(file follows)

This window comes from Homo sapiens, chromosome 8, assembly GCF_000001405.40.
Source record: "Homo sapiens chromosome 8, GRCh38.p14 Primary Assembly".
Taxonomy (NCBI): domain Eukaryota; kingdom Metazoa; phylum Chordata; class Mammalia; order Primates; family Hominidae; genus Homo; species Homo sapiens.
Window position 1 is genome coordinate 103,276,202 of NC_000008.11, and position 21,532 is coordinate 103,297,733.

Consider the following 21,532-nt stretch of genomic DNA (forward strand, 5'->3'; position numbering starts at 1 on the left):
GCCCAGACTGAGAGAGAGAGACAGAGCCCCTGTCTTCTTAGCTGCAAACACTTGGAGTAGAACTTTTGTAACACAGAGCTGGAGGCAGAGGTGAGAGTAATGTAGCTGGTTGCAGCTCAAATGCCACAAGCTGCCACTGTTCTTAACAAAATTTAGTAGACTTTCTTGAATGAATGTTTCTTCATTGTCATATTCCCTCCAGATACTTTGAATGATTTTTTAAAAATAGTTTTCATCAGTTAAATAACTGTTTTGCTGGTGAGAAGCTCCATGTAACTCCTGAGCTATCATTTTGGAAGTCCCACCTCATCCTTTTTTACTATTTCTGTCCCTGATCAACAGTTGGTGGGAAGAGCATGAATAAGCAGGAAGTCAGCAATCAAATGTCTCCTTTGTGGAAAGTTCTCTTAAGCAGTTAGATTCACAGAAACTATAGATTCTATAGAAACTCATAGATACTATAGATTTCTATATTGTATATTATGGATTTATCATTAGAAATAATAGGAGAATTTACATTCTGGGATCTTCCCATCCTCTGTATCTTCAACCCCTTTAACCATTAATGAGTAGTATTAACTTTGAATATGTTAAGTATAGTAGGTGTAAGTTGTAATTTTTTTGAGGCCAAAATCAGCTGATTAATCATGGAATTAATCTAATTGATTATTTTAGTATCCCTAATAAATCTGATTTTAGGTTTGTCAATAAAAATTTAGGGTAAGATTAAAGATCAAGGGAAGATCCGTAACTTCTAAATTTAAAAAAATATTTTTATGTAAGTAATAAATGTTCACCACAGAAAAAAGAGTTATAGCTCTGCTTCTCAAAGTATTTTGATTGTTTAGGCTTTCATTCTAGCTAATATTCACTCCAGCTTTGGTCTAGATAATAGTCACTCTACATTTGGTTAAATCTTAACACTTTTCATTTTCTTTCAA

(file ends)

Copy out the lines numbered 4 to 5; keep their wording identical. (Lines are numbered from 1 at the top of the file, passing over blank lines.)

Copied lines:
Window position 1 is genome coordinate 103,276,202 of NC_000008.11, and position 21,532 is coordinate 103,297,733.

Consider the following 21,532-nt stretch of genomic DNA (forward strand, 5'->3'; position numbering starts at 1 on the left):